For Starbucks, There's No Place Like Home

Its overseas expansion is running into trouble

When Starbucks (SBUX ) Corp. opened its first Japanese café in Tokyo's fashionable Ginza shopping district in 1996, it was an overnight smash. Today, with 467 Starbucks stores -- 117 opened last year alone -- Japan boasts Starbucks' biggest foray outside the U.S. And it is the centerpiece of the company's critical overseas expansion strategy. Trouble is, after just two profitable years, Starbucks is no longer making money in Japan. On May 20, Starbucks' Japanese business, a joint venture with the tea-shop and interior-goods chain Sazaby Inc., announced an annual loss of $3.9 million on revenues of $467 million.

It isn't just Japan. From Zurich to Tel Aviv, Starbucks' overseas expansion is running into trouble. Now operating in 30 countries beyond the U.S. and Canada, Starbucks cafés have encountered a host of problems, from high startup costs to stiff competition, and, in many cases, resistance to the Starbucks experience. While it has scored big in the U.S. as a hip purveyor of better coffee, it is often seen abroad, especially by European café-goers, as an overpriced imitation of the real thing. To date, Starbucks' 1,532 overseas stores, which account for 23% of its stores, yet only 9% of sales, are a net money loser.

The lukewarm overseas performance is a setback for Starbucks Chairman Howard Schultz, who had been counting on foreign expansion to keep growth percolating once the torrid pace of U.S. expansion cools down. That hasn't happened yet. For the first half of 2003, net earnings increased 31%, to $130 million, while sales jumped 23%, to $2 billion. But with a Starbucks seemingly at every other intersection in America, Schultz knows the chain will eventually run out of room in the U.S.

Yet overseas expansion has been tricky. Unlike in the U.S., Starbucks faces big rivals in Europe and Asia. In Britain, where Starbucks has about 330 locations, Chief Financial Officer Michael Casey says tough competition is the problem. Rivals often charge lower prices: In London, a Starbucks tall latte sells for $2.93, while the same drink goes for $2.12 at the rival Caffè Nero Group PLC. In Germany, imitators have saturated Frankfurt and Berlin with Starbucks-like coffee bars.

Likewise in Japan, coffee sippers are increasingly finding their caffeine fix elsewhere. Tokyo secretary Ritsuko Oomi started frequenting the Ginza Starbucks in 1996. Now, she says, "I never go to Starbucks if I can help it. The coffee tastes artificial." Her favorite brand now: Tully's Coffee Corp., a Seattle rival. She has company: Starbucks' same-store sales in Japan fell 17% last year.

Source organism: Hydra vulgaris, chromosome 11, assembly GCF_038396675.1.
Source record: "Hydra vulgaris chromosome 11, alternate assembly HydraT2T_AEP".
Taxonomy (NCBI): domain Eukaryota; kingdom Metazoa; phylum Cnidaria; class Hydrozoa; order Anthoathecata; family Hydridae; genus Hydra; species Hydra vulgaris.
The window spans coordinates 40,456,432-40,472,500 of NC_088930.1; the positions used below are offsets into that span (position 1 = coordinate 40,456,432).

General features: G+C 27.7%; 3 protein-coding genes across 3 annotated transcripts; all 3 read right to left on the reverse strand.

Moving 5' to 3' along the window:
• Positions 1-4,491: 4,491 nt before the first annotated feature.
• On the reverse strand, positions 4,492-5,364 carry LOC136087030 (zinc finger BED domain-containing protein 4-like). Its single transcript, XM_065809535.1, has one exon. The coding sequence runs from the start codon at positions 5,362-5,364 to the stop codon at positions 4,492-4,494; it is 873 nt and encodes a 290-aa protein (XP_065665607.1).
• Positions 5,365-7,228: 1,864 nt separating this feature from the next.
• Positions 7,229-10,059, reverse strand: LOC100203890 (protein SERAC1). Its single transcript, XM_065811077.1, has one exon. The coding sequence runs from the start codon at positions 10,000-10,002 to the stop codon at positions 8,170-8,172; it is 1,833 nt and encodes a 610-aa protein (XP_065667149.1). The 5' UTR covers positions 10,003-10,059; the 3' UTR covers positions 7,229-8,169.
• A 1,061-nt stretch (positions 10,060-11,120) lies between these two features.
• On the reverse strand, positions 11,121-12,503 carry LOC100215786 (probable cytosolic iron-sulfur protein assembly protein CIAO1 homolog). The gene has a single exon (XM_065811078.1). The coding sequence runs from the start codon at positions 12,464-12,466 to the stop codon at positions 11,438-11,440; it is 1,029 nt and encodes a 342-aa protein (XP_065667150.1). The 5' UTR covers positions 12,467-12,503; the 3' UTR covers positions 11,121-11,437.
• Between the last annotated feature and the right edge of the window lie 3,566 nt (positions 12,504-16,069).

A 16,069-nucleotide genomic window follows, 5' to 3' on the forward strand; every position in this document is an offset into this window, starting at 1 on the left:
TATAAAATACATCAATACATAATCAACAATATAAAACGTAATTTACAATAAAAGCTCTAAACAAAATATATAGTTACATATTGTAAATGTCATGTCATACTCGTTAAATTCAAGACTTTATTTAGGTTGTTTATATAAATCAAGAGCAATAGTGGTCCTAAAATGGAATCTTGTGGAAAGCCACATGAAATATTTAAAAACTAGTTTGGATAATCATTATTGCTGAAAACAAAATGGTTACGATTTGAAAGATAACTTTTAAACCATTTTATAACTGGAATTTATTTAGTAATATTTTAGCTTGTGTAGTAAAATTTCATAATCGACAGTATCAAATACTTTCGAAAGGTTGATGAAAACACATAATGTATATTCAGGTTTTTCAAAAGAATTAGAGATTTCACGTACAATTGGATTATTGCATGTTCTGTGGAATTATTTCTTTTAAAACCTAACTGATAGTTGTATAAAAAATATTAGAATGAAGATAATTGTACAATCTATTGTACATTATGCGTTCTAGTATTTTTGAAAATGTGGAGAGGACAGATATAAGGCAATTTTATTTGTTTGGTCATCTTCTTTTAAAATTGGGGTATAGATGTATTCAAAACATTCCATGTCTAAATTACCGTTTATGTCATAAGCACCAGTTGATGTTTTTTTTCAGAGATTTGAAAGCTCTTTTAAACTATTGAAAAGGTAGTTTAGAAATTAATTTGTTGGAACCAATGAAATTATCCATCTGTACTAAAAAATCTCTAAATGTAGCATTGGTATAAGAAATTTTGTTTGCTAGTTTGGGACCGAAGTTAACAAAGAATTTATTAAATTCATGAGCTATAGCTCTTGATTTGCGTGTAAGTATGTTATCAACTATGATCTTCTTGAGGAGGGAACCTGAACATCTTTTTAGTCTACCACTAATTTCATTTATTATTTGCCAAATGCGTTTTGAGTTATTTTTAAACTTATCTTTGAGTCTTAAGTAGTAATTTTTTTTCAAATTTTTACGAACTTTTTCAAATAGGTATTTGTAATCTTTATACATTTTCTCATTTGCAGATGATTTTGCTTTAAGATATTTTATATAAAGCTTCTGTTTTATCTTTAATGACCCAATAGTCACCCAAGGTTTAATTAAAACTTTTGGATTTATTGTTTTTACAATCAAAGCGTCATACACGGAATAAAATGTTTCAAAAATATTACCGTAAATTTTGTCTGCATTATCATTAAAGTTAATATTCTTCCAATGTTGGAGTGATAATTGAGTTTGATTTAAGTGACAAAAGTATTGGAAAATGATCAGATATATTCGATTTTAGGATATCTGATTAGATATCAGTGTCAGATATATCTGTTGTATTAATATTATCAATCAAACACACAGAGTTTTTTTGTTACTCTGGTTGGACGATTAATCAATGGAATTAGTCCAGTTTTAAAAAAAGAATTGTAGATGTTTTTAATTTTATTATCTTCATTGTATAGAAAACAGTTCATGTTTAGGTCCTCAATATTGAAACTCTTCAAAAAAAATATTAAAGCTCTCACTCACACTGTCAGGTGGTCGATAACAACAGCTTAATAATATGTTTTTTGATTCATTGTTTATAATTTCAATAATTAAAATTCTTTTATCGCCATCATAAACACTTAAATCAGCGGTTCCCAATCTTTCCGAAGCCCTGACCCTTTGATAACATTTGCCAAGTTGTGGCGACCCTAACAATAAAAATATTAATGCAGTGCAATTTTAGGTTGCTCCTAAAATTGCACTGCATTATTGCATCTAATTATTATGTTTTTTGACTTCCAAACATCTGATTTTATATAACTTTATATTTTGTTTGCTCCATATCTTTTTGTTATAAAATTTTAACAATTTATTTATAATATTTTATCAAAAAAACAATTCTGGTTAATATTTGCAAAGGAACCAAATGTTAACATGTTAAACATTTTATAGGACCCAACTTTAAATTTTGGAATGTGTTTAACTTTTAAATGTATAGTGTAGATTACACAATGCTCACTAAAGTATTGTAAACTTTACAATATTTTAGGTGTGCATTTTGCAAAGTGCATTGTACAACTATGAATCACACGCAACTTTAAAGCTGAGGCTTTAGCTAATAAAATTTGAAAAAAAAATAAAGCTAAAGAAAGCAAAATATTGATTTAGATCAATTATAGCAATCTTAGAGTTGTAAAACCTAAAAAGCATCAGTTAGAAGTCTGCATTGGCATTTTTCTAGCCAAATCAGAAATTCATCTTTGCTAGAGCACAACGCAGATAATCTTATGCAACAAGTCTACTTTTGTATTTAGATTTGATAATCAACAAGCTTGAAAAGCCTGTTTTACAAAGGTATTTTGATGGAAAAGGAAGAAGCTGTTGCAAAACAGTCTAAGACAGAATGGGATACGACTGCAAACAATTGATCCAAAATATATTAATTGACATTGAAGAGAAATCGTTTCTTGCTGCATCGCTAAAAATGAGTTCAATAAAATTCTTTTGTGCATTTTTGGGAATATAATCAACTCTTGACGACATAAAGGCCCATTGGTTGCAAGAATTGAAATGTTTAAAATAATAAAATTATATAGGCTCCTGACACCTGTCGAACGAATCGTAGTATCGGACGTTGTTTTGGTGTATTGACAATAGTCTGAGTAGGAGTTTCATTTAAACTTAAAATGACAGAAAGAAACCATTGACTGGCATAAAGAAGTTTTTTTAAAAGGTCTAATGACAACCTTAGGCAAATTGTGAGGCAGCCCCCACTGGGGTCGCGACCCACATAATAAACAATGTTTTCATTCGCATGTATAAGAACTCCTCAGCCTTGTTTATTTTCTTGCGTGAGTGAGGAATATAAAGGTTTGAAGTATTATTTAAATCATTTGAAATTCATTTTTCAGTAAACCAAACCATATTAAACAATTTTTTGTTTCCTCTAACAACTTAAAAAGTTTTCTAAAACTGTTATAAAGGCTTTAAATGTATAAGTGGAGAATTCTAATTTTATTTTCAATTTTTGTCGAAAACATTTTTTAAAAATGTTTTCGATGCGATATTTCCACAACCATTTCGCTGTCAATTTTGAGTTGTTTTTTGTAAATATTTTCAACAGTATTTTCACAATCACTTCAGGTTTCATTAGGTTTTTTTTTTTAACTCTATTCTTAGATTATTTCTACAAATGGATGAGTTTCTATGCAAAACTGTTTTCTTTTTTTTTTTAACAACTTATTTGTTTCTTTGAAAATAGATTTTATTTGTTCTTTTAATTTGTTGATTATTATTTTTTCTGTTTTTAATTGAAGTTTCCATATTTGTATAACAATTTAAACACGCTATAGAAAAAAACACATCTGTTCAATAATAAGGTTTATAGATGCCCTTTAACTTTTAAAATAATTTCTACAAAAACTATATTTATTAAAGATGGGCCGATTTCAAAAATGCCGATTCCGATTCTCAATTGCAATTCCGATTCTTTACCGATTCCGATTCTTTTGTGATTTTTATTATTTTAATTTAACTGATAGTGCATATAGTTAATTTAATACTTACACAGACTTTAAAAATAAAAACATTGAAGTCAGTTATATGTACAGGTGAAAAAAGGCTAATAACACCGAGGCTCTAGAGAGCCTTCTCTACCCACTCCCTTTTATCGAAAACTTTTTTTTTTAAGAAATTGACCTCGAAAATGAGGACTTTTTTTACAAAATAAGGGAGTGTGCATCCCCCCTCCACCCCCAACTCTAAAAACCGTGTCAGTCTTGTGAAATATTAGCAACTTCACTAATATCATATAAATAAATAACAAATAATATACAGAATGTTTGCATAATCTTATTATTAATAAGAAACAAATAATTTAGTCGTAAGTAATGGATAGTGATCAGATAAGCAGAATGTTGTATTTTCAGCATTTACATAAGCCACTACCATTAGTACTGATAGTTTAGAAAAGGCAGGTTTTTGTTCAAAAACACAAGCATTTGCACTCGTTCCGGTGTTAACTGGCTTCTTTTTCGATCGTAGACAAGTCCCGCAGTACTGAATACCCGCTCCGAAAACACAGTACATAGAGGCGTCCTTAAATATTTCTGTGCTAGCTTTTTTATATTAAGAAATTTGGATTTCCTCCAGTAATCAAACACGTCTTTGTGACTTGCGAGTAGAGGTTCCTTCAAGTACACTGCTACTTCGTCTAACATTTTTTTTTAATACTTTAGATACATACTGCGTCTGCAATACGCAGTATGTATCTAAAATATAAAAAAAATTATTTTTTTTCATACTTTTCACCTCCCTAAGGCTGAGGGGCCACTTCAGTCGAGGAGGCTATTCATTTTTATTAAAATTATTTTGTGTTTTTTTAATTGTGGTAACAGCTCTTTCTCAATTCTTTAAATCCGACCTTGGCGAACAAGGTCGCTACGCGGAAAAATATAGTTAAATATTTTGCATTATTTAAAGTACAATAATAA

Another reason Starbucks hasn't been as successful abroad as in the U.S. may be the complex series of joint ventures Schultz agreed to in order to expand quickly. While the company gets a slice of revenues and profits as well as licensing fees for supplying its coffee, it has been harder than in the U.S. to control costs. One profit killer: real estate and labor costs far higher than those in the U.S.

Can Starbucks freshen its performance overseas? It's a double tall order, but doable. Starbucks execs insist the international rollout, after making adjustments, is on track. The company bought out partners in its troubled Swiss and Austrian stores. It's closed six unprofitable Starbucks in Israel and cut international expansion by 50 stores, to 400 this year. Says CFO Casey: "We're meeting our financial targets."

But some industry experts disagree. They say rethinking the joint-venture strategy will be key. The company also needs to become more competitive on price. Says Mitchell J. Speiser, an analyst at Lehman Brothers (LEH ) Inc.: "The expansion strategy internationally is not bulletproof as it is in the U.S."

The company has time to get things right. Starbucks is nearly debt-free and has more than $300 million in annual free cash flow, part of which it can use to finance its overseas ambitions. Casey predicts Starbucks' international business will turn a profit in fiscal 2004. But there's a big difference between crawling back into the black and driving future growth. And that's a bitter brew for Starbucks to swallow.

By Stanley Holmes in Seattle, with Irene M. Kunii in Tokyo, Jack Ewing in Frankfurt, and Kerry Capell in London

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